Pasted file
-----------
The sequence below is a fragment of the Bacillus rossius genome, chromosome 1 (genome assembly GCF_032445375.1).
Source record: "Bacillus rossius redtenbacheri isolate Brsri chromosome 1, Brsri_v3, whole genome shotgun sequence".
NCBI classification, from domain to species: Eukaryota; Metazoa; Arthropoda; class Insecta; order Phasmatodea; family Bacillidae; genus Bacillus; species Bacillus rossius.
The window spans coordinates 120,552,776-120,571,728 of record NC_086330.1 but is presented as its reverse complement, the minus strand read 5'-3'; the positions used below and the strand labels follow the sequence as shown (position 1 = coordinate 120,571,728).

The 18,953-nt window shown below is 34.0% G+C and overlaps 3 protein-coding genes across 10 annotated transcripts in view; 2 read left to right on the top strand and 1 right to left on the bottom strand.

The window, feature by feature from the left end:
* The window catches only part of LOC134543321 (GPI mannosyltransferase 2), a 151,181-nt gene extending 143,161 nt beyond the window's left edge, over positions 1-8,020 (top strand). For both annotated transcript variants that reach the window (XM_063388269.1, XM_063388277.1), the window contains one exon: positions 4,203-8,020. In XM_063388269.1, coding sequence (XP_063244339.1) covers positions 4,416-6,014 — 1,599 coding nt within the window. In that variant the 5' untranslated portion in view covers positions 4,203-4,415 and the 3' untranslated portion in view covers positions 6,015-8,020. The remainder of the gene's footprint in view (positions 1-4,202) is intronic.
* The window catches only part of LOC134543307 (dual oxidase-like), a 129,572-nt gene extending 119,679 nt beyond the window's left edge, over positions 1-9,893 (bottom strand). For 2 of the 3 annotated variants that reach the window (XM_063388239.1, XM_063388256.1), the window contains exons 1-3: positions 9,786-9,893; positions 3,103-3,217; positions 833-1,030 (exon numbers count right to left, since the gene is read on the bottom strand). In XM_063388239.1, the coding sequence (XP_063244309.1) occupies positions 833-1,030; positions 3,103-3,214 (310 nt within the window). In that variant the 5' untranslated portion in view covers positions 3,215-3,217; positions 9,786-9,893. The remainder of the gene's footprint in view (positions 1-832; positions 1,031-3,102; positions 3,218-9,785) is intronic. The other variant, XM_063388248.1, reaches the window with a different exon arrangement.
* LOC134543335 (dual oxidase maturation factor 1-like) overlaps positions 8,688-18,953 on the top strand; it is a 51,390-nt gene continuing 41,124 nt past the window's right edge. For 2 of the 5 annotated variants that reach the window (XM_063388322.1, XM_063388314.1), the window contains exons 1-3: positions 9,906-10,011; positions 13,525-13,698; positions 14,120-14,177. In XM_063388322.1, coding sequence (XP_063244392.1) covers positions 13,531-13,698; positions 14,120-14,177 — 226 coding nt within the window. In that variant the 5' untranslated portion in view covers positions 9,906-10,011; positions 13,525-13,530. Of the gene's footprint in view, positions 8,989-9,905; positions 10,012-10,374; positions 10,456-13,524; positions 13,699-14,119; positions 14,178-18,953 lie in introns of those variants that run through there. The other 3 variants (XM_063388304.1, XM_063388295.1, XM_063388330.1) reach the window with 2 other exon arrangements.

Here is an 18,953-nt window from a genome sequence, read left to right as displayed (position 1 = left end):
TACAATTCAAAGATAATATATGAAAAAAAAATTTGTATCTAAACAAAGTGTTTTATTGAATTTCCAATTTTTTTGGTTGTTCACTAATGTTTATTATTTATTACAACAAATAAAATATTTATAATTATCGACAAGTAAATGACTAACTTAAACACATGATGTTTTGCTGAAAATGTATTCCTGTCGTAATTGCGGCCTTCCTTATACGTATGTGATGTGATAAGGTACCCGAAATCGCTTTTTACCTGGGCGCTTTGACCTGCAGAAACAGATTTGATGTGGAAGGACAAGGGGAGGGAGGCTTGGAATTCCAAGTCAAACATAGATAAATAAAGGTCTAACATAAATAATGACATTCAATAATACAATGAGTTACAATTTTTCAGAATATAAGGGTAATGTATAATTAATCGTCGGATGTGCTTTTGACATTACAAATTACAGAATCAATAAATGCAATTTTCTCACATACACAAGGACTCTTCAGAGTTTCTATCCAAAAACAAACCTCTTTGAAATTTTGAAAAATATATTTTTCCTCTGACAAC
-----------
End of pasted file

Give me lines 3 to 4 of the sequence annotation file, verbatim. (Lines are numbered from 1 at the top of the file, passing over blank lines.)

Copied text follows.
NCBI classification, from domain to species: Eukaryota; Metazoa; Arthropoda; class Insecta; order Phasmatodea; family Bacillidae; genus Bacillus; species Bacillus rossius.
The window spans coordinates 120,552,776-120,571,728 of record NC_086330.1 but is presented as its reverse complement, the minus strand read 5'-3'; the positions used below and the strand labels follow the sequence as shown (position 1 = coordinate 120,571,728).